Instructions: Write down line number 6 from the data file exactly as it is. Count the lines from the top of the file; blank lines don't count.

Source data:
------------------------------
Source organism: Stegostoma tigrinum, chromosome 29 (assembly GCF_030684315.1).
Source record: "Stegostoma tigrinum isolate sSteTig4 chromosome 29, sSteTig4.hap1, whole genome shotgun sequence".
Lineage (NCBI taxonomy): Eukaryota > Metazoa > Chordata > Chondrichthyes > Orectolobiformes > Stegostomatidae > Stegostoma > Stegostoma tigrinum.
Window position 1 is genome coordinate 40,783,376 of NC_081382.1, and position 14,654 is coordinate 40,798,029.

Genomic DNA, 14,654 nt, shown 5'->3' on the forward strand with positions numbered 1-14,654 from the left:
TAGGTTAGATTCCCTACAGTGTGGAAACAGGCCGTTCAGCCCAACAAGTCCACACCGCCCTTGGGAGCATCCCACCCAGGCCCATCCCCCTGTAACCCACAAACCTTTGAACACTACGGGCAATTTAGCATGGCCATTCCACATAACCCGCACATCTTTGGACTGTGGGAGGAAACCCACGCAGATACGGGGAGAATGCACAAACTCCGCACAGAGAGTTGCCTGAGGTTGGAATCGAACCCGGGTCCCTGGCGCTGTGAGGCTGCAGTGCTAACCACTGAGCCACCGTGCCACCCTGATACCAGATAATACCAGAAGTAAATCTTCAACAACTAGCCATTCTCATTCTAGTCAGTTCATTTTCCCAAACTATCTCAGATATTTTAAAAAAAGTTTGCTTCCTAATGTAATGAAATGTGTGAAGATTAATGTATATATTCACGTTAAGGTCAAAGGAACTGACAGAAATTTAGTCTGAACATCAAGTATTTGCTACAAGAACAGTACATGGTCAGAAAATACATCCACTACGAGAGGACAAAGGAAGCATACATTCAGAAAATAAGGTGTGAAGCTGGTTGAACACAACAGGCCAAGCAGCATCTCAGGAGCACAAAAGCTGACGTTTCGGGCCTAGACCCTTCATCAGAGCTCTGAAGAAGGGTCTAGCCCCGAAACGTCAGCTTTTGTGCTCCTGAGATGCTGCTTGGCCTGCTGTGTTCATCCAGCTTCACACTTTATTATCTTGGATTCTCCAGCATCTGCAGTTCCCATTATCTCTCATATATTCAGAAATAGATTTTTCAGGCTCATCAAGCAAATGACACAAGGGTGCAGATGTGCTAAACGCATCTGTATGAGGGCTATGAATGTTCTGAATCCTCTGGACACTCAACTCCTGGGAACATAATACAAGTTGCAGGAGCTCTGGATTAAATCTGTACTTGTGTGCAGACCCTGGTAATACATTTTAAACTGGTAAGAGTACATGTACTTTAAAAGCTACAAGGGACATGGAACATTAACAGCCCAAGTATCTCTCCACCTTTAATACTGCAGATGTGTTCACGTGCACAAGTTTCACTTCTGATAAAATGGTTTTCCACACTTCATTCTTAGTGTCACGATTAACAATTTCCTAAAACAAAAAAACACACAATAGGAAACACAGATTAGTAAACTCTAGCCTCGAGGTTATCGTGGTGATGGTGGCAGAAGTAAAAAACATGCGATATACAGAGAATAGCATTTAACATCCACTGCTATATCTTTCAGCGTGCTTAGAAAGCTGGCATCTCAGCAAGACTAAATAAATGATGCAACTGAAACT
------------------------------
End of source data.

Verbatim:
TAGGTTAGATTCCCTACAGTGTGGAAACAGGCCGTTCAGCCCAACAAGTCCACACCGCCCTTGGGAGCATCCCACCCAGGCCCATCCCCCTGTAACCCACAAACCTTTGAACACTACGGGCAATTTAGCATGGCCATTCCACATAACCCGCACATCTTTGGACTGTGGGAGGAAACCCACGCAGATACGGGGAGAATGCACAAACTCCGCACAGAGAGTTGCCTGAGGTTGGAATCGAACCCGGGTCCCTGGCGCTGTGAGGCTGCAGTGCTAACCACTGAGCCACCGTGCCACCCTGATACCAGATAATACCAGAAGTAAATCTTCAACAACTAGCCATTCTCATTCTAGTCAGTTCATTTTCCCAAACTATCTCAGATATTTTAAAAAAAGTTTGCTTCCTAATGTAATGAAATGTGTGAAGATTAATGTATATATTCACGTTAAGGTCAAAGGAACTGACAGAAATTTAGTCTGAACATCAAGTATTTGCTACAAGAACAGTACATGGTCAGAAAATACATCCACTACGAGAGGACAAAGGAAGCATACATTCAGAAAATAAGGTGTGAAGCTGGTTGAACACAACAGGCCAAGCAGCATCTCAGGAGCACAAAAGCTGACGTTTCGGGCCTAGACCCTTCATCAGAGCTCTGAAGAAGGGTCTAGCCCCGAAACGTCAGCTTTTGTGCTCCTGAGATGCTGCTTGGCCTGCTGTGTTCATCCAGCTTCACACTTTATTATCTTGGATTCTCCAGCATCTGCAGTTCCCATTATCTCTCATATATTCAGAAATAGATTTTTCAGGCTCATCAAGCAAATGACACAAGGGTGCAGATGTGCTAAACGCATCTGTATGAGGGCTATGAATGTTCTGAATCCTCTGGACACTCAACTCCTGGGAACATAATACAAGTTGCAGGAGCTCTGGATTAAATCTGTACTTGTGTGCAGACCCTGGTAATACATTTTAAACTGGTAAGAGTACATGTACTTTAAAAGCTACAAGGGACATGGAACATTAACAGCCCAAGTATCTCTCCACCTTTAATACTGCAGATGTGTTCACGTGCACAAGTTTCACTTCTGATAAAATGGTTTTCCACACTTCATTCTTAGTGTCACGATTAACAATTTCCTAAAACAAAAAAACACACAATAGGAAACACAGATTAGTAAACTCTAGCCTCGAGGTTATCGTGGTGATGGTGGCAGAAGTAAAAAACATGCGATATACAGAGAATAGCATTTAACATCCACTGCTATATCTTTCAGCGTGCTTAGAAAGCTGGCATCTCAGCAAGACTAAATAAATGATGCAACTGAAACT